\[\begin{equation} \begin{split} \mu &\sim Gauss(0, 100) \\ \tau &\sim Student_t(10, 0, 40) \\ \rho &\sim Uniform(\text{lower_bound}, \text{upper_bound}) \end{split} \end{equation}\]

The default prior for \(\rho\) is uniform across its entire support (determined by the extreme eigenvalues of \(C\))

For a sense of how all of this information gets combined in the model, consider two hypothetical survey estimates.

The first has a small standard error—it is a reliable data point—and it is also similar to its surrounding counties. In that case, the probability distribution for \(x_i\) is going to look similar to the raw estimate and its standard error. Now consider a second county, where the estimate has a large standard error—it is unreliable—and the estimate is also dissimilar from its neighbors. In this case, we ought to consider it quite probable that the estimate \(x_i\) is far from the truth. This means that the probability distribution for \(x_i\) that comes from our model may be quite different from the raw estimate. That shift is often referred to as “shrinkage,” although the shift may be in either direction (up or down).

If a non-spatial prior model for \(\boldsymbol x\) were used instead of the CAR model, then there would be a tendency for all survey estimates \(z_i\) that are far from the mean to be shrunk towards the ‘global mean’, instead of the local area mean. This can lead to blatant social biases in ME models when they are applied to spatial data (Donegan, Chun, and Griffith 2021). For that and other reasons, the spatial CAR model is often essential for spatial ME models, and it remains important to graphically evaluate results (see below).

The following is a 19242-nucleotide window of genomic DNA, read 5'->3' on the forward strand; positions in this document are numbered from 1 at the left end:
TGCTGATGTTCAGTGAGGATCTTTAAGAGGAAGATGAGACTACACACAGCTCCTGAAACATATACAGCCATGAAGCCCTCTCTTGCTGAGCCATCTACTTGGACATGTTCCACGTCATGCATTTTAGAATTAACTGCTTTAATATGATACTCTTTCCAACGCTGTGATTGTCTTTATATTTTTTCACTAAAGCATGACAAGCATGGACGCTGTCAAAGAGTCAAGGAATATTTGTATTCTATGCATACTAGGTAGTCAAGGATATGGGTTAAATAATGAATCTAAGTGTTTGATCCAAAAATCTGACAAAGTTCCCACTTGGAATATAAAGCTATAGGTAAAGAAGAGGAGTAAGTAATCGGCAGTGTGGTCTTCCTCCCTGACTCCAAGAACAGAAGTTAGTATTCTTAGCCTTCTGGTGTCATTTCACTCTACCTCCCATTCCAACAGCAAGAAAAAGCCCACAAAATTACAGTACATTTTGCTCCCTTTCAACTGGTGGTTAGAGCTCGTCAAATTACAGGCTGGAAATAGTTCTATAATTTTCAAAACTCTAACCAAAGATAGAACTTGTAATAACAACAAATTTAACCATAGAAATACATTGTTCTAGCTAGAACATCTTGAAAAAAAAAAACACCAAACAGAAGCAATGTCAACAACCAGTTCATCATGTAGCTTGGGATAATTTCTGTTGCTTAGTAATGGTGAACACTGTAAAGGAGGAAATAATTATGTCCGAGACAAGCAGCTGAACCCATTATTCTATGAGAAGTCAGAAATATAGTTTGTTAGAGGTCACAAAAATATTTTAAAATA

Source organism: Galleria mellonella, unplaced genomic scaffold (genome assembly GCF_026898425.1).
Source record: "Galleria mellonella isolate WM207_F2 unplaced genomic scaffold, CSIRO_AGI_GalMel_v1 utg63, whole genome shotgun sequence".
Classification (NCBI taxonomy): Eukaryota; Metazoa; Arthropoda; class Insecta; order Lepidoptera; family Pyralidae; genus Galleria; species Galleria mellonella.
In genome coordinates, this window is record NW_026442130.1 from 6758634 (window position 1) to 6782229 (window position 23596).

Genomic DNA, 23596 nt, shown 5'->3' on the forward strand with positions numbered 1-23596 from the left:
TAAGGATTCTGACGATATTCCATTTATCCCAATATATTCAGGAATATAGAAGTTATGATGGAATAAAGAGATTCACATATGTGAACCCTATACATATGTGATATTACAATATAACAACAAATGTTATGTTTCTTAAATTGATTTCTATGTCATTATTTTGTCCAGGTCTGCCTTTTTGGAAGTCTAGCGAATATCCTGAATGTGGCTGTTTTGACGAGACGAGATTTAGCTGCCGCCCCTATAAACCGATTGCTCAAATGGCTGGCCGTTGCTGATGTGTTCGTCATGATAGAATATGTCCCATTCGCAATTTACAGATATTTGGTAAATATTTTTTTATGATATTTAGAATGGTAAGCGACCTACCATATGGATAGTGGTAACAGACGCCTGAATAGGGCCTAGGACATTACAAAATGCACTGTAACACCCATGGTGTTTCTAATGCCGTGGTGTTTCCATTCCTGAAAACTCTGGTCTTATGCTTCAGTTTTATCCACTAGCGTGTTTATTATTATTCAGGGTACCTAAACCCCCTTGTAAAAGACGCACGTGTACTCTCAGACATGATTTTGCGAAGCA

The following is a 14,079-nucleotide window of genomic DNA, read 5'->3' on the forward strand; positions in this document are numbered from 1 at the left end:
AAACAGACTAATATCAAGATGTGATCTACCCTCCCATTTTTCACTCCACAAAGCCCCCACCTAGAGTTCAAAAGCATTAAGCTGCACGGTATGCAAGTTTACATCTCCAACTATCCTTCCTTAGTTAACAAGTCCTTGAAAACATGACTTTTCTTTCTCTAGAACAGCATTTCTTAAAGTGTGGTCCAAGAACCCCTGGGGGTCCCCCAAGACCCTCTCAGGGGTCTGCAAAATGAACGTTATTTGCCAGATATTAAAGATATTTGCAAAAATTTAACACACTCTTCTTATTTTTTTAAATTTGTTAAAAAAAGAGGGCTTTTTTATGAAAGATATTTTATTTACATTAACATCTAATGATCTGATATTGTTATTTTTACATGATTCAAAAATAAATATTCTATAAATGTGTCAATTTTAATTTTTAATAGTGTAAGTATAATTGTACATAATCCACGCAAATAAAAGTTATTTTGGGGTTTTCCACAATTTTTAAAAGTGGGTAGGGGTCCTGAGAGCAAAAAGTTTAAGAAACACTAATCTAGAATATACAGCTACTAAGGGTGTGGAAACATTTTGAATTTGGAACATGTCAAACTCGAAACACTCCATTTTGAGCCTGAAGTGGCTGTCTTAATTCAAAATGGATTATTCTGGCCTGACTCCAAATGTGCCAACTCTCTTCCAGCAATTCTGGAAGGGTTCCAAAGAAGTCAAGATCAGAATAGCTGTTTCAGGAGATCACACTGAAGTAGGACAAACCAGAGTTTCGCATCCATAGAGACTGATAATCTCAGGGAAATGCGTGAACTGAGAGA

When we add a spatial ME model to a spatial regression model, the model results will automatically average over the uncertain inferences we make about \(\boldsymbol x\). The inferential biases that follow from ignoring measurement/observational uncertainty will be addressed, meaning that the probability distributions for the parameters will reflect the information we have on data quality. It is important to understand that there may still be un-modeled forms of bias and error in the ACS estimates—due to response bias and other sources—beyond the amount that is attributed to sampling error.

From the R console, load the **geostan** package.

The line `data(georgia)`

loads the `georgia`

data set from the **geostan** package into your working environment. You can learn more about the data by entering `?georgia`

to the R console.

Users can add a spatial ME model to any **geostan** model. A list of data for the ME models can be prepared using the `prep_me_data`

function. The function require at least two inputs from the user:

`se`

A data frame with survey standard errors.`car_parts`

A list of data created by the`prep_car_data`

function.

It also has optional inputs:

`bounds`

A length-two vector giving the minimum and maximum values that the covariate may take on.`prior`

A list of prior distributions for the CAR model parameters.`logit`

A vector of logical values (`TRUE`

or`FALSE`

) specifying if the variate should be logit transformed. Only use this for rates (between 0 and 1).

The default prior distributions are designed to be fairly vague relative to ACS variables (including percentages from 0-100), assuming that magnitudes such as income have been log-transformed already.

The logit-transformation is often required for skewed rates, such as the poverty rate. Note that the user can *not* do this transformation on their own, they must use the `logit`

argument in `prep_me_data`

.

The `bounds`

argument may be needed for rates, which are bounded by zero and one. Even if the logit argument is used, the sampling distribution still needs to be bounded. This functionality has limitations. If the `bounds`

argument is used, it will apply to all of the modeled covariates (which might not make sense at all). It also causes the model to slow down. If none of the estimates (\(\pm\) two standard errors or so) approach the boundaries, then the `bounds`

argument can be safely ignored. This argument should be used if needed, but avoided when possible.

To demonstrate, take the percent of the population with health insurance coverage `georgia$insurance`